Supermoon Storm. 24 March 2019
Trevor has hit Northern Territory and will cause major floods down towards Alice Springs Surf Clubrooms and beyond.
Veronica is also crossing the Northwest Aussie coast with major flooding expected.
Can two storms at once be evidence for Climate Change?
Climate Change experts say storms will increase in size and frequency as the planet heats up... so two in a day is a lot?
Little Ice Age scientists on the other hand say storms will become less frequent but more intense and outside of normal storm paths in the same way as in previous Little Ice Ages.
The truth in the last two years is that Pacific, Atlantic and Indian Ocean hurricanes have decreased in frequency, coming in powerful clusters with long quiet spells between.
Astute weather observers will remember the cluster of Cat 4 and 5 storms which devastated many Caribbean islands in September, 2017 as a good example of storm clustering but the 2018 Caribbean storm season was very mild with few big storms.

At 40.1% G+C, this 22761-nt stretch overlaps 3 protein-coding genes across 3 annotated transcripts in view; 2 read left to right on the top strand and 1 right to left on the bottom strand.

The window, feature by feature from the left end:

Coincidentally, the 19 September, 2017 Mexico 8.1 quake occurred along with the devastating storms, showing the link between weather and quakes.
Solar activity during the 2017 period was intense. A vigorous sunspot crossed the solar disc and the quake forecast at the time picked up the big Mexico quake, mentioning then the link between the sun, quakes and weather.
The weather is a fickle beast however so storms may increase again and Climate Change theory may catch up with the Little Ice Age theory next year.
Regardless, the 20-21 March, 2019 Supermoon quake forecast never had a weather element to it and the forecasters are now sitting in the corner with their dummy hats on.
Solar conditions during the period were very mild, quakes and eruptions very moderate.
"The moon has a strong effect on weather even when solar conditions are weak," is being recited over and over by the dummys.
The Aussies always need rain in the desert but maybe not as much as Trevor, Veronica and the Supermoon deliver...
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